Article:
SCC Case Information
Attorney General of Canada v. Her Majesty the Queen in Right of British Columbia, et al.
(British Columbia) (Civil) (By Leave)
Case summaries are prepared by the Office of the Registrar of the Supreme Court of Canada (Law Branch) for information purposes only.
Constitutional law - Division of powers - Interjurisdictional immunity - Civil procedure - Third party claims - Striking of third party notices - Crown law - Crown liability - Crown immunity - Legislation - Interpretation - Torts - Duty of care - Negligence - Whether the claims alleging negligent misrepresentation in the third party notices should have been struck - Whether the Tobacco Damages and Health Care Costs Recovery Act, S.B.C. 2000, c. 30, is constitutionally inapplicable to the federal Crown because the latter is constitutionally immune from liability under the Act - Whether it is plain and obvious that the following claims against Canada are doomed to fail: (a) Canada can be liable as a “manufacturer” under the Damages and Health Care Costs Recovery Act, by virtue of the federal Crown Liability and Proceedings Act, R.S.C. 1985, c. C 50; (b) Canada breached private law duties of care to Imperial for failure to warn and negligent design; (c) Canada breached private law duties of care to consumers for negligent misrepresentation, negligent design and failure to warn; and (d) Canada can be liable to indemnify the respondents under the doctrine of equitable indemnity.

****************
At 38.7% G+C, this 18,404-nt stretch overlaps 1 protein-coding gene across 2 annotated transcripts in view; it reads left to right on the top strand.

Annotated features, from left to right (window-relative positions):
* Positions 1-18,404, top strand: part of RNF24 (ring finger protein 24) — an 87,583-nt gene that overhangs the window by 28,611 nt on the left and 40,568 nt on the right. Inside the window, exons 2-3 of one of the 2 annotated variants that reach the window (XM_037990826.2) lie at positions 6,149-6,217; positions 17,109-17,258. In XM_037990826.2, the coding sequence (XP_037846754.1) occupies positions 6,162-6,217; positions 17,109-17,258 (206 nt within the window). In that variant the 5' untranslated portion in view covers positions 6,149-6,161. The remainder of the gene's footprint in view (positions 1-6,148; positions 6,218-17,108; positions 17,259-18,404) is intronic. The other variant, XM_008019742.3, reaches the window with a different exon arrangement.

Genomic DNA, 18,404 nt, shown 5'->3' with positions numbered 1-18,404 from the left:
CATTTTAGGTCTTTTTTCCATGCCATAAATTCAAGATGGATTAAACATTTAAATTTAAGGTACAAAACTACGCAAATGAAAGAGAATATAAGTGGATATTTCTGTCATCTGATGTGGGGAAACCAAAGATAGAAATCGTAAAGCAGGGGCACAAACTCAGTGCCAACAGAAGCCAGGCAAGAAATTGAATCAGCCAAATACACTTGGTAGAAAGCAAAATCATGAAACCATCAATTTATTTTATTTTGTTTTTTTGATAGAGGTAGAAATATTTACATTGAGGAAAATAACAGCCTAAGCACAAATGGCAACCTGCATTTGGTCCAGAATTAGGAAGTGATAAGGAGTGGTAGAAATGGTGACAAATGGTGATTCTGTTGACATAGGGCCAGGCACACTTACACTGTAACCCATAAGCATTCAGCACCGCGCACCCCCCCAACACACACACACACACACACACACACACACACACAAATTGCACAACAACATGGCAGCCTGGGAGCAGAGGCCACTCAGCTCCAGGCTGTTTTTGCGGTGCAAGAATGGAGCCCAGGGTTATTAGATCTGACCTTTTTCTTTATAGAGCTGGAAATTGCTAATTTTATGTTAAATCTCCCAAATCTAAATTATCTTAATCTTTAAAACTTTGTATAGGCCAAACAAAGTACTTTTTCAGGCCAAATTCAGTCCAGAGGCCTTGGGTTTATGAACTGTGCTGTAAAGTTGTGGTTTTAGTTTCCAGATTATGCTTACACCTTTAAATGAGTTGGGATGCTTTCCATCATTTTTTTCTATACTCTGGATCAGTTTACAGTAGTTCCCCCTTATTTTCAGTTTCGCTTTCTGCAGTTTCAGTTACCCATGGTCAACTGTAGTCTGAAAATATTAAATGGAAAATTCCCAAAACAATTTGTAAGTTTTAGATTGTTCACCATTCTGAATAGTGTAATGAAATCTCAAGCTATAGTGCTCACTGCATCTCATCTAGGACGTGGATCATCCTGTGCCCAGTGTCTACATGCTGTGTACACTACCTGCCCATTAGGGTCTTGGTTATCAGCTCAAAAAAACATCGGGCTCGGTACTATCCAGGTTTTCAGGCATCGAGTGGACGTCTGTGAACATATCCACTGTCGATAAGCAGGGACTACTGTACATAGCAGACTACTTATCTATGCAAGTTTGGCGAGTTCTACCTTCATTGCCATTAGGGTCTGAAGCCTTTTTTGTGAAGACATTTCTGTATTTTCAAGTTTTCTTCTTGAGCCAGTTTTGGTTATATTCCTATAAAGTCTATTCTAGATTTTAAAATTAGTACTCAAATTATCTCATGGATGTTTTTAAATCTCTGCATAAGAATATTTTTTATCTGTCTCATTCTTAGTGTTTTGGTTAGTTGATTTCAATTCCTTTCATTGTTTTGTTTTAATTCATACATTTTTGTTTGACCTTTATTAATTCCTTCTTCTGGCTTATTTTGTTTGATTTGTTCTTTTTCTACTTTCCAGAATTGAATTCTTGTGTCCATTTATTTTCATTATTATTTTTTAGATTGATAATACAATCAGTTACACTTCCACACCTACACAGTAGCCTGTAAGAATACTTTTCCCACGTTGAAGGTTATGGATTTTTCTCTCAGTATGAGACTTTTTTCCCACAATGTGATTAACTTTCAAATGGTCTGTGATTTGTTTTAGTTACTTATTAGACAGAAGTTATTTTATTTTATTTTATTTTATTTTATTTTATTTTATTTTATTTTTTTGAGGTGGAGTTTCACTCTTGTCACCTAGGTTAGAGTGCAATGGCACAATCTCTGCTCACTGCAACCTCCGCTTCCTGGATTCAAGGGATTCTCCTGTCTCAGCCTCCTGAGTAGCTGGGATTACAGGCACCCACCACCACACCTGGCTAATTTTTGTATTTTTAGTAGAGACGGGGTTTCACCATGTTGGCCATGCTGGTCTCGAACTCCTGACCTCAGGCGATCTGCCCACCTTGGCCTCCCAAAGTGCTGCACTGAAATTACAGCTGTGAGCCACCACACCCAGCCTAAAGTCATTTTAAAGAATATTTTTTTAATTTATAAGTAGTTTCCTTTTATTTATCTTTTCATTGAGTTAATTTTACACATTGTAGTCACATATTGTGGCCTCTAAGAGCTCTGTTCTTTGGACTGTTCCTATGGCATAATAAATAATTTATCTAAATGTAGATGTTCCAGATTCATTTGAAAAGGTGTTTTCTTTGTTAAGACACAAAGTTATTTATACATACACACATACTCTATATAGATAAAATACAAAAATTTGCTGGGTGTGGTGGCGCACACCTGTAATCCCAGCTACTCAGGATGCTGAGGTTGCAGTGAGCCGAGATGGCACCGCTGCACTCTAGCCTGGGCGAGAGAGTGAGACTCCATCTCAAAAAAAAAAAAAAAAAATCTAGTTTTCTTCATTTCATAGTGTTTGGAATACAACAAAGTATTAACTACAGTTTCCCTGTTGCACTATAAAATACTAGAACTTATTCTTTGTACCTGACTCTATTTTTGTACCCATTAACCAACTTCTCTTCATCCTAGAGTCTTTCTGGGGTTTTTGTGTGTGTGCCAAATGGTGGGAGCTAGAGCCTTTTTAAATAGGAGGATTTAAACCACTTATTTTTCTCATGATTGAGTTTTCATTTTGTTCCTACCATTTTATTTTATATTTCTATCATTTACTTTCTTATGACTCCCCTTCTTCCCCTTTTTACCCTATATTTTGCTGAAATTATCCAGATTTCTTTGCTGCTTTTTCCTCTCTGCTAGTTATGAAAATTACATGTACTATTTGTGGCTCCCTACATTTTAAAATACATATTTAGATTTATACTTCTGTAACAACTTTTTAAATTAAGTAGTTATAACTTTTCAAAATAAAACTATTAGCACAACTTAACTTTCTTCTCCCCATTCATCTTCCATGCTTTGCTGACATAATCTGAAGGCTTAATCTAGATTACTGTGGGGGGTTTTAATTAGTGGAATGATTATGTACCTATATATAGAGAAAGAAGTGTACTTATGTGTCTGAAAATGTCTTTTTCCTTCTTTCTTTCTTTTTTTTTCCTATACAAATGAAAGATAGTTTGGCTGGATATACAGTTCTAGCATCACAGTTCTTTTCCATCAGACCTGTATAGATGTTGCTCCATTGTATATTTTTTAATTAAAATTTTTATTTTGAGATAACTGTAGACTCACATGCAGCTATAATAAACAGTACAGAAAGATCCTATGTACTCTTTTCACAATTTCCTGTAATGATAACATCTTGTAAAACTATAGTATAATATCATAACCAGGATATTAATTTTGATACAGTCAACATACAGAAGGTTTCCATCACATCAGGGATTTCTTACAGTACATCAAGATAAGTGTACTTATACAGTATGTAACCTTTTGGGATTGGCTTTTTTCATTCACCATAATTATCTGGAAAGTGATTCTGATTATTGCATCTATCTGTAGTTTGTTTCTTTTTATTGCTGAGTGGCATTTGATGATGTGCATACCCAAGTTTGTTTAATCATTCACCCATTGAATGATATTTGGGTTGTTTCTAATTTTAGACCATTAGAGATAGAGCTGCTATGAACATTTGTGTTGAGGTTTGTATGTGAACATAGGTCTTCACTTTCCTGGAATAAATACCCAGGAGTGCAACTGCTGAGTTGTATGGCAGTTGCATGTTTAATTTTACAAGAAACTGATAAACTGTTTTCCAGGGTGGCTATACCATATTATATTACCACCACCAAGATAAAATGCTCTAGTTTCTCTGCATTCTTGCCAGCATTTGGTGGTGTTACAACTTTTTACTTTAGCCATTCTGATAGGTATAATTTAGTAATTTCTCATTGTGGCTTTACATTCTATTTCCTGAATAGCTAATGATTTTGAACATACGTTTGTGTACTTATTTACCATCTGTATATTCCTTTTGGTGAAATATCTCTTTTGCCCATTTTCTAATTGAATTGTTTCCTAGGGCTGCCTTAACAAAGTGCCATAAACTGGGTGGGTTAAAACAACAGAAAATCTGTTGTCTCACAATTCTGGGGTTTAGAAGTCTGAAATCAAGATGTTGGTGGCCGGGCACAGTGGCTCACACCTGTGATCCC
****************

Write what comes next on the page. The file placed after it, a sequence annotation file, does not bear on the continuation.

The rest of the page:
The Tobacco Damages and Health Care Costs Recovery Act, S.B.C. 2000, c. 30, authorizes the government of British Columbia to bring an action against manufacturers of tobacco products for the recovery of the costs incurred in the treatment and care of individuals with diseases contracted through exposure to tobacco products. The B.C. Government commenced an action against various tobacco manufacturers. Many of the respondents commenced third party proceedings against the appellant Canada, seeking contribution and indemnity. Canada applied to strike out the third party notices as disclosing no reasonable cause of action.